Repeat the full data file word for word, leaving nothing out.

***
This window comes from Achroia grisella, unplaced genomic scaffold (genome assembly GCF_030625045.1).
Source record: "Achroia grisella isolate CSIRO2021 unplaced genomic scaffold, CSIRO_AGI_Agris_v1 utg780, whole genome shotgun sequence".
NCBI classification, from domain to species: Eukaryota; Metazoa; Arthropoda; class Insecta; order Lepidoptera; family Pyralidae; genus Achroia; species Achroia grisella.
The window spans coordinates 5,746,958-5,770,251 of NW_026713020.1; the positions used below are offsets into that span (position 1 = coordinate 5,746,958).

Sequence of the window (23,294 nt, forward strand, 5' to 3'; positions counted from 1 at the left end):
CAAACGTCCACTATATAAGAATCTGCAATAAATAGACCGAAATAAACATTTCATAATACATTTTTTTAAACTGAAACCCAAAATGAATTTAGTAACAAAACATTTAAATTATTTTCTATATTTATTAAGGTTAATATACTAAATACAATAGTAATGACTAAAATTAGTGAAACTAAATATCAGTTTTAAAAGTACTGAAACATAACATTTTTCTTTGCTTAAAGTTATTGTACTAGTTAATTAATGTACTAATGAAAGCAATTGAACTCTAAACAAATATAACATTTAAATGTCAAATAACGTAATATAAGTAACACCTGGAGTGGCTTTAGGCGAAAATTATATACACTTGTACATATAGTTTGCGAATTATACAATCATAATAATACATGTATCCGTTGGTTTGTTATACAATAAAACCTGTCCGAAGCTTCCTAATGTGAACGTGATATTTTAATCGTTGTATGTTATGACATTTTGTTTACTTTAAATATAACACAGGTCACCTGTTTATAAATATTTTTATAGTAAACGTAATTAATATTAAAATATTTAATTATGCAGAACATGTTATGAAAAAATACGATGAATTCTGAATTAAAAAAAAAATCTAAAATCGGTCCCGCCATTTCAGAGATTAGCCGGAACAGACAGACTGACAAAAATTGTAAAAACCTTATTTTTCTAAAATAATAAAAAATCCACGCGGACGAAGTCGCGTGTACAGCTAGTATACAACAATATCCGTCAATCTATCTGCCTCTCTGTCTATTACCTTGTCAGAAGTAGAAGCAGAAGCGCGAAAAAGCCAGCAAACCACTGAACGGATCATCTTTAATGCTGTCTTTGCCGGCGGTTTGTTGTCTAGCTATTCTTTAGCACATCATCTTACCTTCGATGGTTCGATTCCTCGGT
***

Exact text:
This window comes from Achroia grisella, unplaced genomic scaffold (genome assembly GCF_030625045.1).
Source record: "Achroia grisella isolate CSIRO2021 unplaced genomic scaffold, CSIRO_AGI_Agris_v1 utg780, whole genome shotgun sequence".
NCBI classification, from domain to species: Eukaryota; Metazoa; Arthropoda; class Insecta; order Lepidoptera; family Pyralidae; genus Achroia; species Achroia grisella.
The window spans coordinates 5,746,958-5,770,251 of NW_026713020.1; the positions used below are offsets into that span (position 1 = coordinate 5,746,958).

Sequence of the window (23,294 nt, forward strand, 5' to 3'; positions counted from 1 at the left end):
CAAACGTCCACTATATAAGAATCTGCAATAAATAGACCGAAATAAACATTTCATAATACATTTTTTTAAACTGAAACCCAAAATGAATTTAGTAACAAAACATTTAAATTATTTTCTATATTTATTAAGGTTAATATACTAAATACAATAGTAATGACTAAAATTAGTGAAACTAAATATCAGTTTTAAAAGTACTGAAACATAACATTTTTCTTTGCTTAAAGTTATTGTACTAGTTAATTAATGTACTAATGAAAGCAATTGAACTCTAAACAAATATAACATTTAAATGTCAAATAACGTAATATAAGTAACACCTGGAGTGGCTTTAGGCGAAAATTATATACACTTGTACATATAGTTTGCGAATTATACAATCATAATAATACATGTATCCGTTGGTTTGTTATACAATAAAACCTGTCCGAAGCTTCCTAATGTGAACGTGATATTTTAATCGTTGTATGTTATGACATTTTGTTTACTTTAAATATAACACAGGTCACCTGTTTATAAATATTTTTATAGTAAACGTAATTAATATTAAAATATTTAATTATGCAGAACATGTTATGAAAAAATACGATGAATTCTGAATTAAAAAAAAAATCTAAAATCGGTCCCGCCATTTCAGAGATTAGCCGGAACAGACAGACTGACAAAAATTGTAAAAACCTTATTTTTCTAAAATAATAAAAAATCCACGCGGACGAAGTCGCGTGTACAGCTAGTATACAACAATATCCGTCAATCTATCTGCCTCTCTGTCTATTACCTTGTCAGAAGTAGAAGCAGAAGCGCGAAAAAGCCAGCAAACCACTGAACGGATCATCTTTAATGCTGTCTTTGCCGGCGGTTTGTTGTCTAGCTATTCTTTAGCACATCATCTTACCTTCGATGGTTCGATTCCTCGGT